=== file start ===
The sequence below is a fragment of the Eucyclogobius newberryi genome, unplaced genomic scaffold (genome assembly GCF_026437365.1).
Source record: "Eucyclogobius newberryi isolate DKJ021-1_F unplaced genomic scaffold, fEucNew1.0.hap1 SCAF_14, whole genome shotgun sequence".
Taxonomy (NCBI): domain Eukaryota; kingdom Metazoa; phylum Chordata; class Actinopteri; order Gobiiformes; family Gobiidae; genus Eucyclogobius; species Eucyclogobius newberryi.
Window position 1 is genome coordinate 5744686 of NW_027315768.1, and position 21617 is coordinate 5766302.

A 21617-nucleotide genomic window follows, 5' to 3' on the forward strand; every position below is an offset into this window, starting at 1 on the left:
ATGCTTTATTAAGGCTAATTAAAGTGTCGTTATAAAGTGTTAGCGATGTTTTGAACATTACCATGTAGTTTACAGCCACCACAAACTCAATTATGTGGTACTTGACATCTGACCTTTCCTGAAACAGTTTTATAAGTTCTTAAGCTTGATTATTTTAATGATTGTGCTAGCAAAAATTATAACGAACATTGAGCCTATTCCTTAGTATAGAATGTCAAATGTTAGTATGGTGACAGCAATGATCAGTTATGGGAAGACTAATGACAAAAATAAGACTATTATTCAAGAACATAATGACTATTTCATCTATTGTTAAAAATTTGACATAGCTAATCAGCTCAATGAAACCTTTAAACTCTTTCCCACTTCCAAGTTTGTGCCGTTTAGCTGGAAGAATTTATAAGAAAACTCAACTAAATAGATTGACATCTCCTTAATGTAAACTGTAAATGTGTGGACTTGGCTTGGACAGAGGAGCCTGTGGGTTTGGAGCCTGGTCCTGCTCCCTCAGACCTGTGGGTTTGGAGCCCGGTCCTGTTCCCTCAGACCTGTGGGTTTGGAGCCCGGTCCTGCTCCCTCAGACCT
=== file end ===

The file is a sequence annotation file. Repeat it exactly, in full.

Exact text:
The sequence below is a fragment of the Eucyclogobius newberryi genome, unplaced genomic scaffold (genome assembly GCF_026437365.1).
Source record: "Eucyclogobius newberryi isolate DKJ021-1_F unplaced genomic scaffold, fEucNew1.0.hap1 SCAF_14, whole genome shotgun sequence".
Taxonomy (NCBI): domain Eukaryota; kingdom Metazoa; phylum Chordata; class Actinopteri; order Gobiiformes; family Gobiidae; genus Eucyclogobius; species Eucyclogobius newberryi.
Window position 1 is genome coordinate 5744686 of NW_027315768.1, and position 21617 is coordinate 5766302.

A 21617-nucleotide genomic window follows, 5' to 3' on the forward strand; every position below is an offset into this window, starting at 1 on the left:
ATGCTTTATTAAGGCTAATTAAAGTGTCGTTATAAAGTGTTAGCGATGTTTTGAACATTACCATGTAGTTTACAGCCACCACAAACTCAATTATGTGGTACTTGACATCTGACCTTTCCTGAAACAGTTTTATAAGTTCTTAAGCTTGATTATTTTAATGATTGTGCTAGCAAAAATTATAACGAACATTGAGCCTATTCCTTAGTATAGAATGTCAAATGTTAGTATGGTGACAGCAATGATCAGTTATGGGAAGACTAATGACAAAAATAAGACTATTATTCAAGAACATAATGACTATTTCATCTATTGTTAAAAATTTGACATAGCTAATCAGCTCAATGAAACCTTTAAACTCTTTCCCACTTCCAAGTTTGTGCCGTTTAGCTGGAAGAATTTATAAGAAAACTCAACTAAATAGATTGACATCTCCTTAATGTAAACTGTAAATGTGTGGACTTGGCTTGGACAGAGGAGCCTGTGGGTTTGGAGCCTGGTCCTGCTCCCTCAGACCTGTGGGTTTGGAGCCCGGTCCTGTTCCCTCAGACCTGTGGGTTTGGAGCCCGGTCCTGCTCCCTCAGACCT